If you haven’t had a chance, check out Rob Tucker’s account of the last meeting of this County Council term. Â As you know, Â Bill 311 is to approve a $56 million bond float pitched by Mayor Billy Kenoi’s administration. Â Most people, including myself, imagined six council members â€” J Yoshimoto, Donald Ikeda, Dennis “Fresh” Onishi, Emily Naeole, Guy Enriques, and Kelly Greenwell â€” would confirm an earlier decision to authorize the sale of bonds for roads, parks, housing and waste disposal projects scattered throughout the island.
Apparently, there were two motions for reconsiderations put forth: Â one from Ikeda, of Hilo, for Bill 311 to be reconsidered today and one from Dominic Yagong, of Hamakua, to be reconsidered on Dec. 15 â€” after three new council members come aboard and a new Council majority takes effect.
Here is how Tucker described the meeting:
“About 35 people testified including me for FoPF. The majority testified to either not borrow money (The Conservative Forum for example) or for the public to be allowed public hearings (FoPF’s position).Â A motion was made for public hearings. In discussion it became apparent that Emily Naeole was backing off of Bill 311 in favor of allowing the public – and the incoming council – to have input and carry the ball.Â Guy Enriques once again was intent on listening to those invisible people who speak to him louder than the testifying public. He was against public hearings as usual.Â Kelly Greenwell considers the measure as stimulus package and the role of the county to take responsibility for job creation. He didn’t need public hearings.Â With Hoffman, Yagong, Naeole and Ford in favor of public hearings it looked like a winner.Â Then…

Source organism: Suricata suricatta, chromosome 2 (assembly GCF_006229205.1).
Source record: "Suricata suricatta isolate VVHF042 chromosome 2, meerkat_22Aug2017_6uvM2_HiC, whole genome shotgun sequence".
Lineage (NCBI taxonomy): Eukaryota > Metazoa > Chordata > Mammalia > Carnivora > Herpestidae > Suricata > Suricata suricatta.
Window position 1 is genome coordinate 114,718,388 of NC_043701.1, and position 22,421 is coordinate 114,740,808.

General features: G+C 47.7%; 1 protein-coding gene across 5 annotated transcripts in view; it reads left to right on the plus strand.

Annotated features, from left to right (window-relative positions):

Kenneth Goodenough, county clerk, announced that in his reading of the rules it would take a five vote majority to approval a motion for public hearings. This was news to just about everybody in the chamber. Brenda Ford called for a 5 minute break to consult the rules and on returning disputed the clerk’s position. This left it up to J Yoshimoto who decided to side with the clerk for a five vote majority requirement on public hearings.
So roll was called. It quickly lined up as four to four. To most everyone’s surprise Yoshimoto voted aye in favor of public hearings and with that the session was over.”
I too wonder how Goodenow came up with the rule that there needed to be five votes for a motion for a public hearing. Â I thought there needed to be three votes.
With the surprise vote from Yoshimoto in favor of a public hearing, there was applause from the audience and, after the meeting, Tucker, who can be thought of as a thorn in the side of the County of Hawaii, personally thanked both Naeole and Yoshimoto for their surprise positions.
It really sounds like today was one of the best meeting days of what generally has been a train wreck of a Council term. Â
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